Much has been made of drinking water and the acquisition of and disposal of dish water on rafting trips, and among professional whitewater guides this is a topic that we are often discussing with our guests. Most expedition style multi-day rafting trips do not have the luxury of packing in enough potable water, nor do they have the time or resources to filter all of the water used for drinking, dishes, etc. for the duration of the rafting trip. As a result, there is a bit of a tradition when it comes to dealing with water safety on multi-day rafting trips that has a history of success, and the data is clear that while “beaver fever” may be one of the most dreaded illnesses to contract while in the wilderness, it simply is not very common on whitewater rafting trips despite the extensive use of river water around camp.
For starters, lets clarify something; by inferring that the propagated and often commercialized beaver fever scare is at least slightly exaggerated, we are not advocating that you go out to your closest river and start filling up your Nalgene or Klean Kanteen water bottle and start gulping it down thinking that you’re getting some safely drinkable natural spring water enhanced with minerals. Instead, what we’re talking about here is that water treatment can be somewhat confusing and because as professional guides we annually drink up to half (and sometimes more) of our water while in the backcountry, and thus from wild sources, it seems to be our duty to share our insights.
Additionally, around camp, there are essentially 3 major uses for water; drinking, dishes, and cooking. We’re going to address the common modus operandi regarding how those three water systems are commonly managed by professional rafting guides.
Drinking untreated water out of any mountain stream or river can result in serious illness or death; that’s not a joke, it has happened, and for most guides at least once or twice in their career they spent some additional time on the groover (camp toilet) after satisfying their thirst on a beautifully and picturesque mountain stream. Furthermore, the over reliance on water filters is as much a product placement scam as it is a public health service; meaning that a lot of times water filters are over utilized for water that isn’t being drank by rafters). So the scare is for good reason, but it shouldn’t be something that frightens you to the extent of choosing Disneyland over a Grand Canyon trip; backcountry travel and the use of river water around multi-day rafting camps can be managed safely. Here’s how we recommend going about it:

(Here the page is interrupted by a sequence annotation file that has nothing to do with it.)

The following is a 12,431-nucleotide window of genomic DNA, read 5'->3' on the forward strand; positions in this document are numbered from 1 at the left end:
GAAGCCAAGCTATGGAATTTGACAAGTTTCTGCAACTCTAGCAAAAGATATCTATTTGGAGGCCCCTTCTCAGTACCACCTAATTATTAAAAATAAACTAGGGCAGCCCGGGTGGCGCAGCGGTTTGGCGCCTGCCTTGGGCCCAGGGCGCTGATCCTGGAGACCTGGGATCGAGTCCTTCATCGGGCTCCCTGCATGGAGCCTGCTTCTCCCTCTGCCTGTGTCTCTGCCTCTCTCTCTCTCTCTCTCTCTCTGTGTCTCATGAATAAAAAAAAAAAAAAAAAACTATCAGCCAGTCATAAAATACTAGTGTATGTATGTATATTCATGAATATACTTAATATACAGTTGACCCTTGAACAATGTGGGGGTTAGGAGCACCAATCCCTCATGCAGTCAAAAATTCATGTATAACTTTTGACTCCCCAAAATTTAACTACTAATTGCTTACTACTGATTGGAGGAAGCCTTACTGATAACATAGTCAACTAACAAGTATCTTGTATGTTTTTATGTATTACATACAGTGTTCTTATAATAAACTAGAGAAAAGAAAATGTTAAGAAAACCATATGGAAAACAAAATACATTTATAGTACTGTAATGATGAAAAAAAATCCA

At camp, most dishwater comes from the river unless the river is excessively polluted (think the Mississippi, the Hudson, or the Ohio Rivers). We normally use a waterless toilet, and we urinate in nature in a designated area consistent with directions from authorities that are abiding by the environmental impact studies done by environmental scientists. Since we are going to assume that our dishwater is coming from the river, we are going to focus on how that dish washing setup is organized.
When preparing river water for dishes on a multi-day whitewater rafting trip, most commercial outfitters abide by simple rules just the same as any restaurant quality commercial dish washing machine, and that is that there are three distinct cycles; a degreasing wash cycle, a main wash cycle, and a rinse/sanitizing cycle. In a restaurant dishwasher all but the last cycle is often done with very hot water. On the river, guides usually have rubber gloves to protect their hands from the scolding water, and have 3 or 4 “buckets” for their dish wash system. The additional fourth bucket (or wash cycle) is the first bucket in the system, and is usually a disgusting mess of grease and food. It is referred to by at least some guides as the “schmeg” water, or water that is only involved in order to clean off larger particles of food, or otherwise get the plates and pots prepared to go into the wash cycle. You could bypass this bucket with some paper towels or just an aggressive spatula session, or a dog.
The main 3 wash cycles on a multi-day rafting trip are ubiquitously the degreasing, main wash, and sanitizing. On the river the water in the first two wash cycles is boiled for a couple minutes, or at the very least is brought to a temperature that will kill all common bacteria (around 160 degrees). The hotter the water the cleaner your dishes will be, so you’re best to boil your water and protect your hands. Bare hands simply aren’t tough enough to deal with the temperature of water needed to get a good wash done, and in situations where fuel is to be conserved or if you’re in a place where your camp does not have easy access to water, you will find that veteran river guides are correct in that it is best to wash your dishes thoroughly one time in very hot water rather than scrub endlessly for the same result, and then perhaps deal with oily streaks on your dishes at dinner time.